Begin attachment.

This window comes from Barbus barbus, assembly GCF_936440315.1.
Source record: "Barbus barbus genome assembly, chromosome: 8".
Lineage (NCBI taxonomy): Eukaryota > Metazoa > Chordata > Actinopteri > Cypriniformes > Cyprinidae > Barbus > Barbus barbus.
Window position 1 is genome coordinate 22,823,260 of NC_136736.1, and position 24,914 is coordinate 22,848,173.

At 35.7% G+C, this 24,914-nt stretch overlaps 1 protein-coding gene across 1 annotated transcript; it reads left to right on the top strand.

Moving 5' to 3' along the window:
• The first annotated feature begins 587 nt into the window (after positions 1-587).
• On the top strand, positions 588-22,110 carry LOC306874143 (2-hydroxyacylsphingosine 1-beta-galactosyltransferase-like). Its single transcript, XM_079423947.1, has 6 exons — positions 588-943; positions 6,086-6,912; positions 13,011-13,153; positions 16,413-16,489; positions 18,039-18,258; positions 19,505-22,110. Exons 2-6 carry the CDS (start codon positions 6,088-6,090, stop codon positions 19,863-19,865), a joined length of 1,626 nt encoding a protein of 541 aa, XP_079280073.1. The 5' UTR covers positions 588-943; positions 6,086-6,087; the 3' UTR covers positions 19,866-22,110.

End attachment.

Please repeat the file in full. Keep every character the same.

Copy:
This window comes from Barbus barbus, assembly GCF_936440315.1.
Source record: "Barbus barbus genome assembly, chromosome: 8".
Lineage (NCBI taxonomy): Eukaryota > Metazoa > Chordata > Actinopteri > Cypriniformes > Cyprinidae > Barbus > Barbus barbus.
Window position 1 is genome coordinate 22,823,260 of NC_136736.1, and position 24,914 is coordinate 22,848,173.

At 35.7% G+C, this 24,914-nt stretch overlaps 1 protein-coding gene across 1 annotated transcript; it reads left to right on the top strand.

Moving 5' to 3' along the window:
• The first annotated feature begins 587 nt into the window (after positions 1-587).
• On the top strand, positions 588-22,110 carry LOC306874143 (2-hydroxyacylsphingosine 1-beta-galactosyltransferase-like). Its single transcript, XM_079423947.1, has 6 exons — positions 588-943; positions 6,086-6,912; positions 13,011-13,153; positions 16,413-16,489; positions 18,039-18,258; positions 19,505-22,110. Exons 2-6 carry the CDS (start codon positions 6,088-6,090, stop codon positions 19,863-19,865), a joined length of 1,626 nt encoding a protein of 541 aa, XP_079280073.1. The 5' UTR covers positions 588-943; positions 6,086-6,087; the 3' UTR covers positions 19,866-22,110.